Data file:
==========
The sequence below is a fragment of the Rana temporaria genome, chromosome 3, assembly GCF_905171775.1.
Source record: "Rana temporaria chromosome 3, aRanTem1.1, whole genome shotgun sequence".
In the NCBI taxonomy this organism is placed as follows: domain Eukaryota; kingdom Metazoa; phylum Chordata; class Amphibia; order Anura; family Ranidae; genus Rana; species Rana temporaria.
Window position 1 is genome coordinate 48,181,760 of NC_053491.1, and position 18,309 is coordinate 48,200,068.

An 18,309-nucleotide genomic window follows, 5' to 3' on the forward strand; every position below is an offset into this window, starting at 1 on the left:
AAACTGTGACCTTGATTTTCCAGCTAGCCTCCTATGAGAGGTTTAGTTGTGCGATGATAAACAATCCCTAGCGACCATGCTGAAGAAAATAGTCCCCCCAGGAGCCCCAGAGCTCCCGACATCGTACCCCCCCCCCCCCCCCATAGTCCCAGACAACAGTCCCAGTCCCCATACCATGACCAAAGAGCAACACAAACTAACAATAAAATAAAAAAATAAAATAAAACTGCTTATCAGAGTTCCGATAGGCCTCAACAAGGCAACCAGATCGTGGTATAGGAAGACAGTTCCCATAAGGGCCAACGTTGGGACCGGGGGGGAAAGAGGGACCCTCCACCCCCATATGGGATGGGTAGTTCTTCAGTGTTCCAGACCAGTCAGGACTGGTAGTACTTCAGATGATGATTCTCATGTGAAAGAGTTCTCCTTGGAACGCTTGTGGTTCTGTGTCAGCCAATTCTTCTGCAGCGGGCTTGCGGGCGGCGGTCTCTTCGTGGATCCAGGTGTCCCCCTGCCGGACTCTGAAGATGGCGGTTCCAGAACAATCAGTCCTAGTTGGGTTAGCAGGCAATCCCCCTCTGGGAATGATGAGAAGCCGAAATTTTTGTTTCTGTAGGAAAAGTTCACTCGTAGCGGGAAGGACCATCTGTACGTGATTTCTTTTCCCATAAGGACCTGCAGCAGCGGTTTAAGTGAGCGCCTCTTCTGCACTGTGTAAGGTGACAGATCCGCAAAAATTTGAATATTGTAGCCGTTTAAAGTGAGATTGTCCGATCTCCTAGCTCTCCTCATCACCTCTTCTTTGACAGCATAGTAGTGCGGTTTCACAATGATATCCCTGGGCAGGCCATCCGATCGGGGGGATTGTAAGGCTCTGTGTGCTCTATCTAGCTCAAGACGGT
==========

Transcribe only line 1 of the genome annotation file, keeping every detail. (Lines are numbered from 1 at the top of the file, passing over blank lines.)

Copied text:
The sequence below is a fragment of the Rana temporaria genome, chromosome 3, assembly GCF_905171775.1.